And so in 2017, August 10th, I was in our kitchen. I love cooking and I do a lot of cooking. And for whatever reason, I got this notion to listen to contemporary Christian music. Amy Grant is the only contemporary Christian artist that I knew, so I go to my iTunes and I look up contemporary Christian music, and it gave me these compilation CDs or whatever, and I knew none of the artists. So I’m back cooking and I’m listening, and we get five songs into this compilation and this song comes on and the lyrics, it was the most amazing thing ever, and I got chills right now thinking about it. The Holy Spirit grabbed me. I fell to the floor. I was a puddle, just a mess as this song was playing and I couldn’t get up off the floor. I was crying and listening to this song and the lyrics. The song is, “God, You don’t need me, but oh, how You want me.” I may start crying here just saying the lyrics to this song. I must’ve played that song twenty times, and I went into my computer and immediately wrote an email to my brother-in-law, Don, and told him what had happened.
And so I didn’t say anything to [my wife] Leslie. Our guests came over. We had dinner. They left and we’re sitting at the table. And Leslie says, “Lanny, are you okay?” And I said, “Yes.” She said, “There’s something different about you.” And so we both started crying, and I told her the story of what had happened. And it was just the most amazing thing. And I knew at that moment that the Spirit had entered me and that God had finally shaken me to the point where I realized that I could not go on in my life without Him, the Father that I never had, to be in my life. And that’s the story. It’s amazing.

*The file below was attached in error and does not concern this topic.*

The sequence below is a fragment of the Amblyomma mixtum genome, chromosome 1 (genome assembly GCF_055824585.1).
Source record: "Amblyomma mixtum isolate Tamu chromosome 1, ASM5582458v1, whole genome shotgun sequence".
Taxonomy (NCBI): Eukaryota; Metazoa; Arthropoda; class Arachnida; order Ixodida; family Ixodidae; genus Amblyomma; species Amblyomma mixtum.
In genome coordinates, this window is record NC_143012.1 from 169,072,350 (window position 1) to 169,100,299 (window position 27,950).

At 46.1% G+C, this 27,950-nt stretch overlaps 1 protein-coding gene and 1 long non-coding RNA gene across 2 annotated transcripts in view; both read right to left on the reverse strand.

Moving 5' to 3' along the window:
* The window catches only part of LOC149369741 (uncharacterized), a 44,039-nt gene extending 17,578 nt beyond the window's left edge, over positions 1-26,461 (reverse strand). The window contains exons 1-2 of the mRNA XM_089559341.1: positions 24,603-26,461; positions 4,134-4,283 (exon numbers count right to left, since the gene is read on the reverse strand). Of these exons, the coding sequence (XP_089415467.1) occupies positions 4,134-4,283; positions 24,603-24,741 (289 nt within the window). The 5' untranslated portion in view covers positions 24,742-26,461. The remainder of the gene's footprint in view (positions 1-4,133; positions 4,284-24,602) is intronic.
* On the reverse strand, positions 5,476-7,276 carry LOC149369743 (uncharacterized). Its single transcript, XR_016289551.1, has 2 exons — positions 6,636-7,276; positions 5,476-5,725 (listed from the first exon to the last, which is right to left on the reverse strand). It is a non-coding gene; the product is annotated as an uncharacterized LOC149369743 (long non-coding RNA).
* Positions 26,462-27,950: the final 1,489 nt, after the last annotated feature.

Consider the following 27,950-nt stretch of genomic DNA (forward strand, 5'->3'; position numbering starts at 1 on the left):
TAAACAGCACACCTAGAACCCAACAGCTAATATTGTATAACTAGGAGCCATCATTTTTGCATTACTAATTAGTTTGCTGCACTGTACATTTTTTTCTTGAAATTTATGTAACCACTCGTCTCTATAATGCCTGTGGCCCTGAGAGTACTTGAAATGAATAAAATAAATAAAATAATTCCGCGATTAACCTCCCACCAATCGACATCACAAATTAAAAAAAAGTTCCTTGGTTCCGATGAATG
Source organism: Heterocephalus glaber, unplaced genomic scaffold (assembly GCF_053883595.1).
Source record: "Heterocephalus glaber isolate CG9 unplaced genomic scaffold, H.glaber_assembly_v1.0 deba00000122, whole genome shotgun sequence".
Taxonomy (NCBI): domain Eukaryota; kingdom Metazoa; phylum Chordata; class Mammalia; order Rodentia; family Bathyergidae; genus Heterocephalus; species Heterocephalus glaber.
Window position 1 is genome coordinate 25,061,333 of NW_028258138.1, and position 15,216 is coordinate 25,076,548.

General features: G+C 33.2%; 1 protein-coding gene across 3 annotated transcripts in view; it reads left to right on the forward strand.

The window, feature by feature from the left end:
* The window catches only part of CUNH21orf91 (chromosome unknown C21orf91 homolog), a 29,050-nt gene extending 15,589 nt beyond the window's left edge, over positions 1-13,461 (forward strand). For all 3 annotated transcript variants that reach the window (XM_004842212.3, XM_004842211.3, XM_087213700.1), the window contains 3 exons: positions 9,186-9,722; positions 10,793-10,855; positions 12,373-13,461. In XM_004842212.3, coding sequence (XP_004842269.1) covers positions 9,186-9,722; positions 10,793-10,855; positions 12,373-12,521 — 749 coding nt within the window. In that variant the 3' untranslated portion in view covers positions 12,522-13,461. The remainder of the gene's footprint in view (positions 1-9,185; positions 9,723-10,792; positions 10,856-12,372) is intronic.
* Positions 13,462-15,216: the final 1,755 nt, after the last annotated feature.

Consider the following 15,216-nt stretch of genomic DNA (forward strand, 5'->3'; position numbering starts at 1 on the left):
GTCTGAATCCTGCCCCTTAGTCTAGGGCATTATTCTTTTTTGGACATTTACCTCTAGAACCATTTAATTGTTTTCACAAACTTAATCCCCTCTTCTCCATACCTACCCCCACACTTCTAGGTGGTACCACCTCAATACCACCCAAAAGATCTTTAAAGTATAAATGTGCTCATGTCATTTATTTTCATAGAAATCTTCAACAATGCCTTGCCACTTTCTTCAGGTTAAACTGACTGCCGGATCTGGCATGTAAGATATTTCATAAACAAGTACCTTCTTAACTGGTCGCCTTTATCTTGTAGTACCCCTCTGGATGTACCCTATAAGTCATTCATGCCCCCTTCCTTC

“I knew at that moment that the Spirit had entered me and that God had finally shaken me to the point where I realized that I could not go on in my life without Him.” – Lanny West
This farm is forty acres of some of the most beautiful land in Tennessee. I just look around and I see what God has created, and I’m closer to Him by being here with this energy. And while we put the money up for this place, we don’t own the farm. God has asked me to be the steward of this property, and He guided me here, not because I’m a farmer. We do grow some organic stuff and we’ve got fruit trees and so forth. But I’m not a farmer by trade. I realize now that what my walk and my path are is to harvest souls and that this becomes a place for people that need discovery, that need to get closer to God, that need to build their relationship, strengthen their relationship, or come to a relationship with God. They can find that here at the farm. So I spend every day working with our animals outside, the bees that we’ve got, and really working on the men’s ministry here, which is going to roll into a couple’s ministry and then building on doing songwriter retreats here, which we do at the farm. So this is a place that God brought me to help me discover Him in His fullness and also to share that with other people.